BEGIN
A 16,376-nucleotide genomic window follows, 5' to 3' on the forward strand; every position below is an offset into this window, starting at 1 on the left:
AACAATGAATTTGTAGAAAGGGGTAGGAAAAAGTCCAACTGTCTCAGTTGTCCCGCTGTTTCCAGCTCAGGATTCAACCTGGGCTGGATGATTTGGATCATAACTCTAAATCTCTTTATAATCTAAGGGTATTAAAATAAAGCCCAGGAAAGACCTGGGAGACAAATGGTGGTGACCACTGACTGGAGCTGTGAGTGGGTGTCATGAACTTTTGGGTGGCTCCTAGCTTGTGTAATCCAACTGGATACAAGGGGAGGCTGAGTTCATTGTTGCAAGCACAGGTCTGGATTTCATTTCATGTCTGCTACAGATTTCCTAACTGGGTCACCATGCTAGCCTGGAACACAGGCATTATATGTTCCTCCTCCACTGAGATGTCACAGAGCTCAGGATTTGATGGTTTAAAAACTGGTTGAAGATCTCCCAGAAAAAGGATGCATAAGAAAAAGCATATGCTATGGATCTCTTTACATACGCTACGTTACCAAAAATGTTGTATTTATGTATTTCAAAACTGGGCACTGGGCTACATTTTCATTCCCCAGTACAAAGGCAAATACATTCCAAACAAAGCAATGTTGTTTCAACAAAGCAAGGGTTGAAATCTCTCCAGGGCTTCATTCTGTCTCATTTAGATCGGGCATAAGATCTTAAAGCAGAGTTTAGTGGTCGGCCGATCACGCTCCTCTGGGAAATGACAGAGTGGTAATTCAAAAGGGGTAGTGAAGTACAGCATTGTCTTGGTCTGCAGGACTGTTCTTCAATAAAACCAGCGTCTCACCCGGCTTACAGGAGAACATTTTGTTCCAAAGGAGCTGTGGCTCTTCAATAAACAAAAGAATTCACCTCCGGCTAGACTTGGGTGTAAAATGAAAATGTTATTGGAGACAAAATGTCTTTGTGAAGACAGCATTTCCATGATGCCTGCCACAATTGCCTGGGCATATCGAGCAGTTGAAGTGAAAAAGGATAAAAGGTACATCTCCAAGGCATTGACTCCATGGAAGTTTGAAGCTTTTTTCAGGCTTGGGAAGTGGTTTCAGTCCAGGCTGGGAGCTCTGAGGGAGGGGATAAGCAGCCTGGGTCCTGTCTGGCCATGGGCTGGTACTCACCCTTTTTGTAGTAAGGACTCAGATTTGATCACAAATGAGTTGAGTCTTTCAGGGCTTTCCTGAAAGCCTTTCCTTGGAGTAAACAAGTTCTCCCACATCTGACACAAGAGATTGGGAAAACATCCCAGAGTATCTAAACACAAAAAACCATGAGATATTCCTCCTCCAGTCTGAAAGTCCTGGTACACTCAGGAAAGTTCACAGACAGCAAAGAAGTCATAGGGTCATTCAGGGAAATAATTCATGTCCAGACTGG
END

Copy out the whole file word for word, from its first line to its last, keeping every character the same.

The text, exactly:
A 16,376-nucleotide genomic window follows, 5' to 3' on the forward strand; every position below is an offset into this window, starting at 1 on the left:
AACAATGAATTTGTAGAAAGGGGTAGGAAAAAGTCCAACTGTCTCAGTTGTCCCGCTGTTTCCAGCTCAGGATTCAACCTGGGCTGGATGATTTGGATCATAACTCTAAATCTCTTTATAATCTAAGGGTATTAAAATAAAGCCCAGGAAAGACCTGGGAGACAAATGGTGGTGACCACTGACTGGAGCTGTGAGTGGGTGTCATGAACTTTTGGGTGGCTCCTAGCTTGTGTAATCCAACTGGATACAAGGGGAGGCTGAGTTCATTGTTGCAAGCACAGGTCTGGATTTCATTTCATGTCTGCTACAGATTTCCTAACTGGGTCACCATGCTAGCCTGGAACACAGGCATTATATGTTCCTCCTCCACTGAGATGTCACAGAGCTCAGGATTTGATGGTTTAAAAACTGGTTGAAGATCTCCCAGAAAAAGGATGCATAAGAAAAAGCATATGCTATGGATCTCTTTACATACGCTACGTTACCAAAAATGTTGTATTTATGTATTTCAAAACTGGGCACTGGGCTACATTTTCATTCCCCAGTACAAAGGCAAATACATTCCAAACAAAGCAATGTTGTTTCAACAAAGCAAGGGTTGAAATCTCTCCAGGGCTTCATTCTGTCTCATTTAGATCGGGCATAAGATCTTAAAGCAGAGTTTAGTGGTCGGCCGATCACGCTCCTCTGGGAAATGACAGAGTGGTAATTCAAAAGGGGTAGTGAAGTACAGCATTGTCTTGGTCTGCAGGACTGTTCTTCAATAAAACCAGCGTCTCACCCGGCTTACAGGAGAACATTTTGTTCCAAAGGAGCTGTGGCTCTTCAATAAACAAAAGAATTCACCTCCGGCTAGACTTGGGTGTAAAATGAAAATGTTATTGGAGACAAAATGTCTTTGTGAAGACAGCATTTCCATGATGCCTGCCACAATTGCCTGGGCATATCGAGCAGTTGAAGTGAAAAAGGATAAAAGGTACATCTCCAAGGCATTGACTCCATGGAAGTTTGAAGCTTTTTTCAGGCTTGGGAAGTGGTTTCAGTCCAGGCTGGGAGCTCTGAGGGAGGGGATAAGCAGCCTGGGTCCTGTCTGGCCATGGGCTGGTACTCACCCTTTTTGTAGTAAGGACTCAGATTTGATCACAAATGAGTTGAGTCTTTCAGGGCTTTCCTGAAAGCCTTTCCTTGGAGTAAACAAGTTCTCCCACATCTGACACAAGAGATTGGGAAAACATCCCAGAGTATCTAAACACAAAAAACCATGAGATATTCCTCCTCCAGTCTGAAAGTCCTGGTACACTCAGGAAAGTTCACAGACAGCAAAGAAGTCATAGGGTCATTCAGGGAAATAATTCATGTCCAGACTGG